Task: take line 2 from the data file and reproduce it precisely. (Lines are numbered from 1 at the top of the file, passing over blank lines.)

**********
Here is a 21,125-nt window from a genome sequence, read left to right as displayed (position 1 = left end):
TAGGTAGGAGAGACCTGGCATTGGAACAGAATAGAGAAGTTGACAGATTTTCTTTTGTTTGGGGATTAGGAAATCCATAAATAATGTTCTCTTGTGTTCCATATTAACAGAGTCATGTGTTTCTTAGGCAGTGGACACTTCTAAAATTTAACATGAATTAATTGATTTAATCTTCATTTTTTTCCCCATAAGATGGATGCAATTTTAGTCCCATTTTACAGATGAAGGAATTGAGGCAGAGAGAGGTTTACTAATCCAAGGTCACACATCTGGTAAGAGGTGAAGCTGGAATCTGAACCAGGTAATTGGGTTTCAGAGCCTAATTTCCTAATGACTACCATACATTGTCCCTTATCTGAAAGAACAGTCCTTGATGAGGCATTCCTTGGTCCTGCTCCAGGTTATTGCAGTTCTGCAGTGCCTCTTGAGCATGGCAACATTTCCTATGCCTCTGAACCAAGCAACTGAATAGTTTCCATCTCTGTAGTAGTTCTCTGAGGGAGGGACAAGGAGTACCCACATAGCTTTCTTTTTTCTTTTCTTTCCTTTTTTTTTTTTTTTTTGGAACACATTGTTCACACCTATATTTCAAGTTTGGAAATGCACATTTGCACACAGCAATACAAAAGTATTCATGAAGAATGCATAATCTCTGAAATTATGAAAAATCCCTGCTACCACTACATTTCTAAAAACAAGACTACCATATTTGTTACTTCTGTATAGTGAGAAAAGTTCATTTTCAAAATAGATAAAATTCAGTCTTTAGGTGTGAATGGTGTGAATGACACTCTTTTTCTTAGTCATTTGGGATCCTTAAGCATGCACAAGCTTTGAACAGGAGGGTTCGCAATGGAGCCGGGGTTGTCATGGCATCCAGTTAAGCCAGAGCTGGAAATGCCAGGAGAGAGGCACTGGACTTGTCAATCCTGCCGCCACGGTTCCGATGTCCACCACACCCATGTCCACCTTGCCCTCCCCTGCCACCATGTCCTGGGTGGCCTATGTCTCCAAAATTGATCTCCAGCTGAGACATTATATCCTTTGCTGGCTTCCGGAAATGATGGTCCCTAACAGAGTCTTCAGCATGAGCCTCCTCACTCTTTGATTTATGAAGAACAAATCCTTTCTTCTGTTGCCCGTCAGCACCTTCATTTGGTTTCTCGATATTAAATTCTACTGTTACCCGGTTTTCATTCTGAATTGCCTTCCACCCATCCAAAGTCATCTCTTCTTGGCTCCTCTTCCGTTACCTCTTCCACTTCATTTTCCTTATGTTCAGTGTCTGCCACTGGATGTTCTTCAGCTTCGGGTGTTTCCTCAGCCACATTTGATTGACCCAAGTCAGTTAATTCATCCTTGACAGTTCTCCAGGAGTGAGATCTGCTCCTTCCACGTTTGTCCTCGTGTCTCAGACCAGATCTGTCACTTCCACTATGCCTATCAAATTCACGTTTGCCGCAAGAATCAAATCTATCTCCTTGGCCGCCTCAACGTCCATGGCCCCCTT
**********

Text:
TAGGTAGGAGAGACCTGGCATTGGAACAGAATAGAGAAGTTGACAGATTTTCTTTTGTTTGGGGATTAGGAAATCCATAAATAATGTTCTCTTGTGTTCCATATTAACAGAGTCATGTGTTTCTTAGGCAGTGGACACTTCTAAAATTTAACATGAATTAATTGATTTAATCTTCATTTTTTTCCCCATAAGATGGATGCAATTTTAGTCCCATTTTACAGATGAAGGAATTGAGGCAGAGAGAGGTTTACTAATCCAAGGTCACACATCTGGTAAGAGGTGAAGCTGGAATCTGAACCAGGTAATTGGGTTTCAGAGCCTAATTTCCTAATGACTACCATACATTGTCCCTTATCTGAAAGAACAGTCCTTGATGAGGCATTCCTTGGTCCTGCTCCAGGTTATTGCAGTTCTGCAGTGCCTCTTGAGCATGGCAACATTTCCTATGCCTCTGAACCAAGCAACTGAATAGTTTCCATCTCTGTAGTAGTTCTCTGAGGGAGGGACAAGGAGTACCCACATAGCTTTCTTTTTTCTTTTCTTTCCTTTTTTTTTTTTTTTTTGGAACACATTGTTCACACCTATATTTCAAGTTTGGAAATGCACATTTGCACACAGCAATACAAAAGTATTCATGAAGAATGCATAATCTCTGAAATTATGAAAAATCCCTGCTACCACTACATTTCTAAAAACAAGACTACCATATTTGTTACTTCTGTATAGTGAGAAAAGTTCATTTTCAAAATAGATAAAATTCAGTCTTTAGGTGTGAATGGTGTGAATGACACTCTTTTTCTTAGTCATTTGGGATCCTTAAGCATGCACAAGCTTTGAACAGGAGGGTTCGCAATGGAGCCGGGGTTGTCATGGCATCCAGTTAAGCCAGAGCTGGAAATGCCAGGAGAGAGGCACTGGACTTGTCAATCCTGCCGCCACGGTTCCGATGTCCACCACACCCATGTCCACCTTGCCCTCCCCTGCCACCATGTCCTGGGTGGCCTATGTCTCCAAAATTGATCTCCAGCTGAGACATTATATCCTTTGCTGGCTTCCGGAAATGATGGTCCCTAACAGAGTCTTCAGCATGAGCCTCCTCACTCTTTGATTTATGAAGAACAAATCCTTTCTTCTGTTGCCCGTCAGCACCTTCATTTGGTTTCTCGATATTAAATTCTACTGTTACCCGGTTTTCATTCTGAATTGCCTTCCACCCATCCAAAGTCATCTCTTCTTGGCTCCTCTTCCGTTACCTCTTCCACTTCATTTTCCTTATGTTCAGTGTCTGCCACTGGATGTTCTTCAGCTTCGGGTGTTTCCTCAGCCACATTTGATTGACCCAAGTCAGTTAATTCATCCTTGACAGTTCTCCAGGAGTGAGATCTGCTCCTTCCACGTTTGTCCTCGTGTCTCAGACCAGATCTGTCACTTCCACTATGCCTATCAAATTCACGTTTGCCGCAAGAATCAAATCTATCTCCTTGGCCGCCTCAACGTCCATGGCCCCCTT